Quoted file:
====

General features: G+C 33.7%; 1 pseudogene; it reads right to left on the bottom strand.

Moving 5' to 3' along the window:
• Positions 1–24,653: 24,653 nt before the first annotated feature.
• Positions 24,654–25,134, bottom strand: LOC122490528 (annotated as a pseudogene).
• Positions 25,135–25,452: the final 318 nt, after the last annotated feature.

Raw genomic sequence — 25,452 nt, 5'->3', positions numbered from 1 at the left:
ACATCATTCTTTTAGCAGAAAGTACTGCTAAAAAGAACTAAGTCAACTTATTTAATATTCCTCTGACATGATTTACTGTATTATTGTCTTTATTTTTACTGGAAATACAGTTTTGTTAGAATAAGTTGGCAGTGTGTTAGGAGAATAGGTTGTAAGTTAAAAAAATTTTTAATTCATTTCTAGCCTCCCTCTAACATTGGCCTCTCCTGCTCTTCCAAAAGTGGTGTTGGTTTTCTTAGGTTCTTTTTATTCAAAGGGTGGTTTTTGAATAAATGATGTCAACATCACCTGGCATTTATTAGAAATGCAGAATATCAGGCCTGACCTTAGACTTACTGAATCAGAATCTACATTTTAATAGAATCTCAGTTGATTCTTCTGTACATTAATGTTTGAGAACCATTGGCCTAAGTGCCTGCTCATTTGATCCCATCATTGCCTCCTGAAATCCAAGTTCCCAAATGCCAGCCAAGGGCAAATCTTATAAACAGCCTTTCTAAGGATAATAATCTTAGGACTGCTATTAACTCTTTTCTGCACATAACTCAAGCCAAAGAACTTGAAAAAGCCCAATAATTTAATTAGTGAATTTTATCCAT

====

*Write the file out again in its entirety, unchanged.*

General features: G+C 33.7%; 1 pseudogene; it reads right to left on the bottom strand.

Moving 5' to 3' along the window:
• Positions 1–24,653: 24,653 nt before the first annotated feature.
• Positions 24,654–25,134, bottom strand: LOC122490528 (annotated as a pseudogene).
• Positions 25,135–25,452: the final 318 nt, after the last annotated feature.

Raw genomic sequence — 25,452 nt, 5'->3', positions numbered from 1 at the left:
ACATCATTCTTTTAGCAGAAAGTACTGCTAAAAAGAACTAAGTCAACTTATTTAATATTCCTCTGACATGATTTACTGTATTATTGTCTTTATTTTTACTGGAAATACAGTTTTGTTAGAATAAGTTGGCAGTGTGTTAGGAGAATAGGTTGTAAGTTAAAAAAATTTTTAATTCATTTCTAGCCTCCCTCTAACATTGGCCTCTCCTGCTCTTCCAAAAGTGGTGTTGGTTTTCTTAGGTTCTTTTTATTCAAAGGGTGGTTTTTGAATAAATGATGTCAACATCACCTGGCATTTATTAGAAATGCAGAATATCAGGCCTGACCTTAGACTTACTGAATCAGAATCTACATTTTAATAGAATCTCAGTTGATTCTTCTGTACATTAATGTTTGAGAACCATTGGCCTAAGTGCCTGCTCATTTGATCCCATCATTGCCTCCTGAAATCCAAGTTCCCAAATGCCAGCCAAGGGCAAATCTTATAAACAGCCTTTCTAAGGATAATAATCTTAGGACTGCTATTAACTCTTTTCTGCACATAACTCAAGCCAAAGAACTTGAAAAAGCCCAATAATTTAATTAGTGAATTTTATCCAT